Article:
Phishing techniques

Most methods of phishing use some form of technical deception designed to make a link in an email (and the spoofed website it leads to) appear to belong to the spoofed organization. Misspelled URLs or the use of sub domains are common tricks used by phishers, such as this example URL, http://www.yourbank.com.example.com/. Another common trick is to make the anchor text for a link appear to be a valid URL when the link actually goes to the phishers' site.

An old method of spoofing links used links containing the @ symbol, originally intended as a way to include a username and password in a web link (contrary to the standard). For example, the link http://www.google.com@members.tripod.com/ might deceive a casual observer into believing that the link will open a page on www.google.com, whereas the link actually directs the browser to a page on members.tripod.com, using a username of www.google.com: the page opens normally, regardless of the username supplied. Such URLs were disabled in Internet Explorer, while the Mozilla and Opera web browsers opted to present a warning message and give users the option of continuing to the site or cancelling.

A further problem with URLs has been found in the handling of internationalized domain names (IDN) in web browsers, that might allow visually identical web addresses to lead to different, possibly malicious, websites. Despite the publicity surrounding the flaw, known as IDN spoofing or a homograph attack, no known phishing attacks have yet taken advantage of it. Phishers have taken advantage of a similar risk, using open URL redirectors on the websites of trusted organizations to disguise malicious URLs with a trusted domain.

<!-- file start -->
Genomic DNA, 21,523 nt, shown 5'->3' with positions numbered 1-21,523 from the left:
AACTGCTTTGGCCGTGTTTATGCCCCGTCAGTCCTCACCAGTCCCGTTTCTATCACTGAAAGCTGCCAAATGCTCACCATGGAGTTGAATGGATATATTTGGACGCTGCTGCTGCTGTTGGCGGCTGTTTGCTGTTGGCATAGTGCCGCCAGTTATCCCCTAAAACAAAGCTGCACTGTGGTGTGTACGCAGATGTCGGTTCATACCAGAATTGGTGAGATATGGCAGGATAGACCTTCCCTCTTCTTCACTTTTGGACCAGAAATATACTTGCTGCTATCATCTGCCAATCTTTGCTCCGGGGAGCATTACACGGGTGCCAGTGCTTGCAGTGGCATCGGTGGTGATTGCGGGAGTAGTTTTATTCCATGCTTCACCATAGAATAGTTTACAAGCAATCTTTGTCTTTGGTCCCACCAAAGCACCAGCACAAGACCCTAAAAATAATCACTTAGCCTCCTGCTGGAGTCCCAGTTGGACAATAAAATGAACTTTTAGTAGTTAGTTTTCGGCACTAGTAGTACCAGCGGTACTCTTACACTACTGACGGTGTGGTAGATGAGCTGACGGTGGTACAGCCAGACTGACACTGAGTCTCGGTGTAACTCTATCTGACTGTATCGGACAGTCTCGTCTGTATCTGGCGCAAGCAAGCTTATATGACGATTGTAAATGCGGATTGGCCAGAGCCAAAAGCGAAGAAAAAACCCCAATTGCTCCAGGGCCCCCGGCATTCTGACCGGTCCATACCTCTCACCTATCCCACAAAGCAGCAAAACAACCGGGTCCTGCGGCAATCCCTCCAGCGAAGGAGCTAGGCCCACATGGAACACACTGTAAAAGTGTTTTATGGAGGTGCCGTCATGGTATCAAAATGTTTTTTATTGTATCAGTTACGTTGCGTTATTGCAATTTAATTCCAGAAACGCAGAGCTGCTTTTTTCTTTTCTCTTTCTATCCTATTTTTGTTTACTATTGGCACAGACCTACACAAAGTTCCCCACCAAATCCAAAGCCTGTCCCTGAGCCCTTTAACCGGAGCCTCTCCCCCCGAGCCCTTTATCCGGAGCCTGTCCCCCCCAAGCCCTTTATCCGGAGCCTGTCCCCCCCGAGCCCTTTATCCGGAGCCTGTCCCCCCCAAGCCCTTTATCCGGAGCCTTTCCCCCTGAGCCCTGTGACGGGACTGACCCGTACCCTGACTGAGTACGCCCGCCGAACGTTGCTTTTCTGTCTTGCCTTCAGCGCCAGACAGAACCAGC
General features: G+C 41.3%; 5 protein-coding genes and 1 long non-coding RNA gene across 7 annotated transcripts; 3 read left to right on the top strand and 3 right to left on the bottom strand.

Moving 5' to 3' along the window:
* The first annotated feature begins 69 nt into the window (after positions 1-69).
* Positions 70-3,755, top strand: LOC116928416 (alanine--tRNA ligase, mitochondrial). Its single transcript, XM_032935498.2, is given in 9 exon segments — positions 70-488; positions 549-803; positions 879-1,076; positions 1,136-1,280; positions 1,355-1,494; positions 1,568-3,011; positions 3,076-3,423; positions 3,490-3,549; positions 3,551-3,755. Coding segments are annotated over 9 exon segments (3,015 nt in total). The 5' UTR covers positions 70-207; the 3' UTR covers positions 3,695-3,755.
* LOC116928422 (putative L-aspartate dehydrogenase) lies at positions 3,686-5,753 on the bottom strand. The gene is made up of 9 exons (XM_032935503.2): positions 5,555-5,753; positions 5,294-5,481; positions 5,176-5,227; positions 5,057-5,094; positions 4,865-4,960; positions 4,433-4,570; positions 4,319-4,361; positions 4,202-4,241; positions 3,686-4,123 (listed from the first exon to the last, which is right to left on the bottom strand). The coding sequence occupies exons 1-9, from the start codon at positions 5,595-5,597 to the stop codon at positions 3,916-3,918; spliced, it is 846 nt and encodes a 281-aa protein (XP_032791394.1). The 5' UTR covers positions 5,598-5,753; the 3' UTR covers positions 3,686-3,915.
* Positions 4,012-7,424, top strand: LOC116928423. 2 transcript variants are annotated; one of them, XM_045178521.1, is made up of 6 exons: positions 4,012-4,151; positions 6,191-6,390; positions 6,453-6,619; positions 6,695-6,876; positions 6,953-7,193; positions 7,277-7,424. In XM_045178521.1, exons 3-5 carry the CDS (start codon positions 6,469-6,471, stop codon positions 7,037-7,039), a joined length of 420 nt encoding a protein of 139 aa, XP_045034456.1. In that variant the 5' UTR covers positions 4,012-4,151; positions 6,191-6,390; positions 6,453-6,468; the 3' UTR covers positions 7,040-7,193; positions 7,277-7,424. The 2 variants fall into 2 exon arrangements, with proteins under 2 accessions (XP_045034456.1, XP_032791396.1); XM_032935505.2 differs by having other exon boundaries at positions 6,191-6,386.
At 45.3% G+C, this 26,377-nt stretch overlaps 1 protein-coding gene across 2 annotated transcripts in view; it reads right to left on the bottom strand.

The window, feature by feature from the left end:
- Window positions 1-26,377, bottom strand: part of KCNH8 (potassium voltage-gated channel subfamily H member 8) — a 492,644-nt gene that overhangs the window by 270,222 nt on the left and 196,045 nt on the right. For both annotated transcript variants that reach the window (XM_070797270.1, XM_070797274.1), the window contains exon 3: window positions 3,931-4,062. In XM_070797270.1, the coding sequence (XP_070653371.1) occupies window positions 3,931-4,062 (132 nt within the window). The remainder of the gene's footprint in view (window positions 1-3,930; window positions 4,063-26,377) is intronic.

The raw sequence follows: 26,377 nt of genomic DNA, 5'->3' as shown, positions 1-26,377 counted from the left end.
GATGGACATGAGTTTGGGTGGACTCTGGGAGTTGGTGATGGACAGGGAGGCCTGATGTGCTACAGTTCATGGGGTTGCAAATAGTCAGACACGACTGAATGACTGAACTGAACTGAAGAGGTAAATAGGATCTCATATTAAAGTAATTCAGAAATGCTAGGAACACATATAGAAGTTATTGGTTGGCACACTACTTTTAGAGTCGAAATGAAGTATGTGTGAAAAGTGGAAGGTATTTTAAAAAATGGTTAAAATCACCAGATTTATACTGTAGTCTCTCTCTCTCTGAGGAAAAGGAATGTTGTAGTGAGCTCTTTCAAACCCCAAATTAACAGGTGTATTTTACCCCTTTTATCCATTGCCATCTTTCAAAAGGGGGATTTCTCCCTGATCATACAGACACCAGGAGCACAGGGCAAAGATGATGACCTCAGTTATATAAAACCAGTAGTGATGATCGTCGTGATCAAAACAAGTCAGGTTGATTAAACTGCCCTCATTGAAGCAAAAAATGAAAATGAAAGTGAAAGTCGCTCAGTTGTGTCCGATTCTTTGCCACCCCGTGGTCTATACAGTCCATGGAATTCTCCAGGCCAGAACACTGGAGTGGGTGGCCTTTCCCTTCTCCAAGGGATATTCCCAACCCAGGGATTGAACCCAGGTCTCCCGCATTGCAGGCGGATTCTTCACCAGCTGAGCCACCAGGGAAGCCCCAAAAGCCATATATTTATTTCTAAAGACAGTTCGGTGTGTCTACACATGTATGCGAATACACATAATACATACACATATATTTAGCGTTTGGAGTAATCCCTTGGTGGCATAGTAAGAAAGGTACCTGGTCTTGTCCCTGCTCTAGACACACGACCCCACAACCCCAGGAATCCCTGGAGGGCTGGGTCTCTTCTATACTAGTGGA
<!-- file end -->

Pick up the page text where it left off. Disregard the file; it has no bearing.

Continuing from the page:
Once the victim visits the website the deception is not over. Some phishing scams use JavaScript commands in order to alter the address bar. This is done either by placing a picture of the legitimate entity's URL over the address bar, or by closing the original address bar and opening a new one containing the legitimate URL.

In another popular method of phishing, an attacker uses a trusted website's own scripts against the victim. These types of attacks (known as cross-site scripting) are particularly problematic, because they direct the user to sign in at their bank or service's own web page, where everything from the web address to the security certificates appears correct. In reality, the link to the website is crafted to carry out the attack, although it is very difficult to spot without specialist knowledge. Just such a flaw was used in 2006 against PayPal.

Not all phishing attacks require a fake website. In an incident in 2006, messages that claimed to be from a bank told users to dial a phone number regarding a problem with their bank account. Once the phone number (owned by the phisher, and provided by a Voice over IP provider) was dialed, prompts told users to enter their account numbers and PIN.

Phishing examples

An example of a phishing email targeted at PayPal users.

In an example PayPal phish , spelling mistakes in the email and the presence of an IP address in the link (visible in the tooltip under the yellow box) are both clues that this is a phishing attempt. Another giveaway is the lack of a personal greeting, although the presence of personal details is not a guarantee of legitimacy.

SouthTrust Bank example